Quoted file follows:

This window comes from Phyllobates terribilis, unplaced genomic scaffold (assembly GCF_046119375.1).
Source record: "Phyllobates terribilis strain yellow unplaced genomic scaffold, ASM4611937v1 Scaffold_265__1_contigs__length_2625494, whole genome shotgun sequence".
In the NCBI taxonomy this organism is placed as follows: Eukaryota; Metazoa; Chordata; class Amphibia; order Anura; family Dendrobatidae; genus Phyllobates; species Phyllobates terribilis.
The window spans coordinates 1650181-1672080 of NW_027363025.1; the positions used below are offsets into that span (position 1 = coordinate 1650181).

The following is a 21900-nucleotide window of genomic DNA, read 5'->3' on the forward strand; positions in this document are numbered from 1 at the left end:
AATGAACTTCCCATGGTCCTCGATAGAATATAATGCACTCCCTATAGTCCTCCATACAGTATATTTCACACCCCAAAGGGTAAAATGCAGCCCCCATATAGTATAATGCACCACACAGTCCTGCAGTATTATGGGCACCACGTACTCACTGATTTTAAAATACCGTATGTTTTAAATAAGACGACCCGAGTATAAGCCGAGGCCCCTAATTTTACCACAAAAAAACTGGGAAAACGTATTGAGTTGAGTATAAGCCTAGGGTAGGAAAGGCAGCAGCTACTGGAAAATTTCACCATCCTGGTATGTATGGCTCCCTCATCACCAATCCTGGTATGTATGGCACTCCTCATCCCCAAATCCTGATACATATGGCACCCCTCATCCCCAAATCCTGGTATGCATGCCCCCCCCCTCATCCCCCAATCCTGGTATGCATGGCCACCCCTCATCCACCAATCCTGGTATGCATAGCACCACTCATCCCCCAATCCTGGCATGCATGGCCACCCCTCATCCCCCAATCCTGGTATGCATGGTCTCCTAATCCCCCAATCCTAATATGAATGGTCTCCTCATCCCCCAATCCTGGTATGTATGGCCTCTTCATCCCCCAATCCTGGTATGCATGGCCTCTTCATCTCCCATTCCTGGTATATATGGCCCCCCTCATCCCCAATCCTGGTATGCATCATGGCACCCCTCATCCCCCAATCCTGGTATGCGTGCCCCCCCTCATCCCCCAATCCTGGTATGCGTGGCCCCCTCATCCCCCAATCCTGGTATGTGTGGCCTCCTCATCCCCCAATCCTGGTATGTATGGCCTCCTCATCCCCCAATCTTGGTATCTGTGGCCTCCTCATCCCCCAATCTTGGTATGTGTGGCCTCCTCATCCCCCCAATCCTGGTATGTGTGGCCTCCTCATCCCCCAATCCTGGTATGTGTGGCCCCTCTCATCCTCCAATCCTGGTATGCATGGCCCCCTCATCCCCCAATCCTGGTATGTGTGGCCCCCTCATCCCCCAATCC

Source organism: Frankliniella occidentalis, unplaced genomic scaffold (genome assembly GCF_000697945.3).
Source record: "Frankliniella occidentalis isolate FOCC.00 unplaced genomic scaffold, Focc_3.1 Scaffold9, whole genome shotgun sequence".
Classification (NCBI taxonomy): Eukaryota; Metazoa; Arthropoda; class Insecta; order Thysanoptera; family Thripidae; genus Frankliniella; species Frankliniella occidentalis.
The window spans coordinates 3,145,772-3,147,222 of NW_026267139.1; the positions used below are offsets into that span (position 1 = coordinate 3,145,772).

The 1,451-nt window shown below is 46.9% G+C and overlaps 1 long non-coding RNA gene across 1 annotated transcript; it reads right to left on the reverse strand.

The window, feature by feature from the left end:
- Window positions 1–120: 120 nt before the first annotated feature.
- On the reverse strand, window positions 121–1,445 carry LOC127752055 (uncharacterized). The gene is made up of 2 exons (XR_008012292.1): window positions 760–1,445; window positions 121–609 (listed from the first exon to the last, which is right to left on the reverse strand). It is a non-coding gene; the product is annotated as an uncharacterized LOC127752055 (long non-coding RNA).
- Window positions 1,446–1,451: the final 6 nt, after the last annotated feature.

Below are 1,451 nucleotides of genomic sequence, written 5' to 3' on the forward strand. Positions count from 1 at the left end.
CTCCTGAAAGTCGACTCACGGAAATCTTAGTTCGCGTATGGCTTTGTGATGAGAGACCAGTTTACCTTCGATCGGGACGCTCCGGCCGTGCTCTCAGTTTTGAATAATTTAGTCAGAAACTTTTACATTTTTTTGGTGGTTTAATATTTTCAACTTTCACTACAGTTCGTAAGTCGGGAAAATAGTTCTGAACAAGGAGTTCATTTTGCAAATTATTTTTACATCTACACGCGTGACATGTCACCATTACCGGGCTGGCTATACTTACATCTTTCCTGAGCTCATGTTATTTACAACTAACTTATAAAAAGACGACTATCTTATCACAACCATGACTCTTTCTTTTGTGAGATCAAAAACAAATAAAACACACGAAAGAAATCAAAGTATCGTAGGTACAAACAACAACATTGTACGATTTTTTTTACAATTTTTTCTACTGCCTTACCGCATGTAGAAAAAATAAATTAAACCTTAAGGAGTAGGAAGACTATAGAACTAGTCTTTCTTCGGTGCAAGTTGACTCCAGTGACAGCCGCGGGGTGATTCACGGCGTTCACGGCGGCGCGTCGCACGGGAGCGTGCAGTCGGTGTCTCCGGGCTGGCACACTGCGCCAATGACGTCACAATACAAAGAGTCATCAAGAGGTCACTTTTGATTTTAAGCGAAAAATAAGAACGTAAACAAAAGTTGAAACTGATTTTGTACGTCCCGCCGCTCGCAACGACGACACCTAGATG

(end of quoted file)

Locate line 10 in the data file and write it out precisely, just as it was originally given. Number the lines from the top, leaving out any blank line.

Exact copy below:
The window spans coordinates 3,145,772-3,147,222 of NW_026267139.1; the positions used below are offsets into that span (position 1 = coordinate 3,145,772).